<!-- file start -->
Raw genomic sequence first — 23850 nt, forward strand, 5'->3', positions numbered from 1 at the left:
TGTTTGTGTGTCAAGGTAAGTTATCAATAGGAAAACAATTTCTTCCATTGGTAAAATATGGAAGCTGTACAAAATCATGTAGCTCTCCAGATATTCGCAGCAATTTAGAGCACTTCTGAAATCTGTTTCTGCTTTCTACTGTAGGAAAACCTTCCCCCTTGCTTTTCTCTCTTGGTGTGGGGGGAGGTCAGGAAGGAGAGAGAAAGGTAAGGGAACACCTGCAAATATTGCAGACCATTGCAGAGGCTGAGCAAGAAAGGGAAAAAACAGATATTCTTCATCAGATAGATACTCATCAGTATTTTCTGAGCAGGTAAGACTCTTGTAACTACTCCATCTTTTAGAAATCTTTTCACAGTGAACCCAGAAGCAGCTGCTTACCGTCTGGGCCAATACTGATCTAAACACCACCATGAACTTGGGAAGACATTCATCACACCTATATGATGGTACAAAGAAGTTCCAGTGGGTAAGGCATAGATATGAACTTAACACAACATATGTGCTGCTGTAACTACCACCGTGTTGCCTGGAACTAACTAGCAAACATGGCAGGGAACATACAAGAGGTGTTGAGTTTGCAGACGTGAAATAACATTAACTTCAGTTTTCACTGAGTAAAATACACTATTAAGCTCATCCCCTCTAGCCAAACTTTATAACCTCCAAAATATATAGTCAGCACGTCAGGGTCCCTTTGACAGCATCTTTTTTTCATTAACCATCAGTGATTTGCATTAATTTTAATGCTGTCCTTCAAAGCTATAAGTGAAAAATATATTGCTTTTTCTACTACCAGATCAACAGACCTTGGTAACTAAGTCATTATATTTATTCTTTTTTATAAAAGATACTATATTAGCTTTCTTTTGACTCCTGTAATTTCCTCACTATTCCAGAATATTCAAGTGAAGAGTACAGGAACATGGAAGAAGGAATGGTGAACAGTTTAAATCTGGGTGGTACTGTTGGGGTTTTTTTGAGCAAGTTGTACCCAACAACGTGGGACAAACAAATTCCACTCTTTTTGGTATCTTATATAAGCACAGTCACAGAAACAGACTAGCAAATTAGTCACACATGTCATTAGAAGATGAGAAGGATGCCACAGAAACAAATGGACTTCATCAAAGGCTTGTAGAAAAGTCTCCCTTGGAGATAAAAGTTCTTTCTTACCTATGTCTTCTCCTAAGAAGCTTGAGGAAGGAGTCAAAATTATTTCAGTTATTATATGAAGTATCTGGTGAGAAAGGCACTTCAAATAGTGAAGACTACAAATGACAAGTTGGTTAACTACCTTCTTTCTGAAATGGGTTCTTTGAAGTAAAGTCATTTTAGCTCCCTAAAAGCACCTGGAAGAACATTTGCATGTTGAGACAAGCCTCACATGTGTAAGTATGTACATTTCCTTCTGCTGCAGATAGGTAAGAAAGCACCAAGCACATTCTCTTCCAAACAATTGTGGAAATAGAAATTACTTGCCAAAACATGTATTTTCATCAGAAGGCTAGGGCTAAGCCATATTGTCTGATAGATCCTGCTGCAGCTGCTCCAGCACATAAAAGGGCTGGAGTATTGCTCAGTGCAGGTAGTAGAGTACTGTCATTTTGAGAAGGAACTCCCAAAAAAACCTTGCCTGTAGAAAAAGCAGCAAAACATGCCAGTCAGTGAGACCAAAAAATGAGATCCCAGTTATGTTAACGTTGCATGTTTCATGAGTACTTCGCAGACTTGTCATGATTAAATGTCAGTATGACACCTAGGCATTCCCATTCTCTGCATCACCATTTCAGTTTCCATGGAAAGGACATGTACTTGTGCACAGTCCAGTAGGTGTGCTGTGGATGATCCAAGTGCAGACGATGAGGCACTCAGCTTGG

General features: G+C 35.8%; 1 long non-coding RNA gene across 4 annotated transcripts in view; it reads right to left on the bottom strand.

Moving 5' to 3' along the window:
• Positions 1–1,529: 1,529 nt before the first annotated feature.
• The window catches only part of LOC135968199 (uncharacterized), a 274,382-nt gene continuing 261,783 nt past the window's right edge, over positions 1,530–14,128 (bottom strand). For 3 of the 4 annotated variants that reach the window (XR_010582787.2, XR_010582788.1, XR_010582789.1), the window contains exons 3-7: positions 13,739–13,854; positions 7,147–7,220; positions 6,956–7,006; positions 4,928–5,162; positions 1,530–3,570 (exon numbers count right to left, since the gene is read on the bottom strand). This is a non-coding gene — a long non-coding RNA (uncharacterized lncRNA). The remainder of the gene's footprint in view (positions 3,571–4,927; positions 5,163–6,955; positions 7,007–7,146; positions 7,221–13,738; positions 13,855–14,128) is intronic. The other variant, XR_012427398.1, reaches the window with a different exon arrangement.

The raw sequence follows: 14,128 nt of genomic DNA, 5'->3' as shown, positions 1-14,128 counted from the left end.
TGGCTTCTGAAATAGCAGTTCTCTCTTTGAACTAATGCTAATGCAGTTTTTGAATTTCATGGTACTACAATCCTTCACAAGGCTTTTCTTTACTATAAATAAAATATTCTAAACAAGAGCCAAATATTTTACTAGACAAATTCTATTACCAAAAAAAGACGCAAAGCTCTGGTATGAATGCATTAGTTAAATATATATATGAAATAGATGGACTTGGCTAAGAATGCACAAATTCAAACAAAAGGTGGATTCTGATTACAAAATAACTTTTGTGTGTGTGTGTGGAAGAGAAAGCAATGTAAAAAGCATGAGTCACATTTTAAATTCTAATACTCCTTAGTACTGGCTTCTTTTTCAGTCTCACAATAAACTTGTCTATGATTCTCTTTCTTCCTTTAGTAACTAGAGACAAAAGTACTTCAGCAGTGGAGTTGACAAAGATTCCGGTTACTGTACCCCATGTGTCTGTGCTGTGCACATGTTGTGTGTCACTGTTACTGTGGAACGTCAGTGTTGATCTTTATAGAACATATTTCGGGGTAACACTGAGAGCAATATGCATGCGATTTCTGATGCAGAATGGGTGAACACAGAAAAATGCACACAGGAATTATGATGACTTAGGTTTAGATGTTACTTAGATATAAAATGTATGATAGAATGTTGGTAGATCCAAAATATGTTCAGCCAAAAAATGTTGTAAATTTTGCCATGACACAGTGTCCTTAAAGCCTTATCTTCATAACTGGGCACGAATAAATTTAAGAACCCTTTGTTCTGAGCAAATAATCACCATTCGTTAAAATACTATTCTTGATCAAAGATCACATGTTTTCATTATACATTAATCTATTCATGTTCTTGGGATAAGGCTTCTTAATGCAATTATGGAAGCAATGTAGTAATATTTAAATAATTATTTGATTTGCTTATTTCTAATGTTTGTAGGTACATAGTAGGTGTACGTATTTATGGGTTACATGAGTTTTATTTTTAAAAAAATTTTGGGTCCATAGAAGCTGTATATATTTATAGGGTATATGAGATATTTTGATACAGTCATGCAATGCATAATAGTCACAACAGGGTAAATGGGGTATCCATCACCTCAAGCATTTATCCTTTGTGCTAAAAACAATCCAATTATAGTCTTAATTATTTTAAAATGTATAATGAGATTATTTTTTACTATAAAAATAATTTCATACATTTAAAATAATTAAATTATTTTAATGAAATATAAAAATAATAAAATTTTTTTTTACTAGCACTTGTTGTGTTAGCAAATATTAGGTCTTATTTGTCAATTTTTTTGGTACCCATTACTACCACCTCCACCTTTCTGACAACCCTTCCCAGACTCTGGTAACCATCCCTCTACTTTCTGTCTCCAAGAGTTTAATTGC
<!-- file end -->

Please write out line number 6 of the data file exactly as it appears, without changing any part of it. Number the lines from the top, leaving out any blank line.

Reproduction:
• The window catches only part of LOC135968199 (uncharacterized), a 274,382-nt gene continuing 261,783 nt past the window's right edge, over positions 1,530–14,128 (bottom strand). For 3 of the 4 annotated variants that reach the window (XR_010582787.2, XR_010582788.1, XR_010582789.1), the window contains exons 3-7: positions 13,739–13,854; positions 7,147–7,220; positions 6,956–7,006; positions 4,928–5,162; positions 1,530–3,570 (exon numbers count right to left, since the gene is read on the bottom strand). This is a non-coding gene — a long non-coding RNA (uncharacterized lncRNA). The remainder of the gene's footprint in view (positions 3,571–4,927; positions 5,163–6,955; positions 7,007–7,146; positions 7,221–13,738; positions 13,855–14,128) is intronic. The other variant, XR_012427398.1, reaches the window with a different exon arrangement.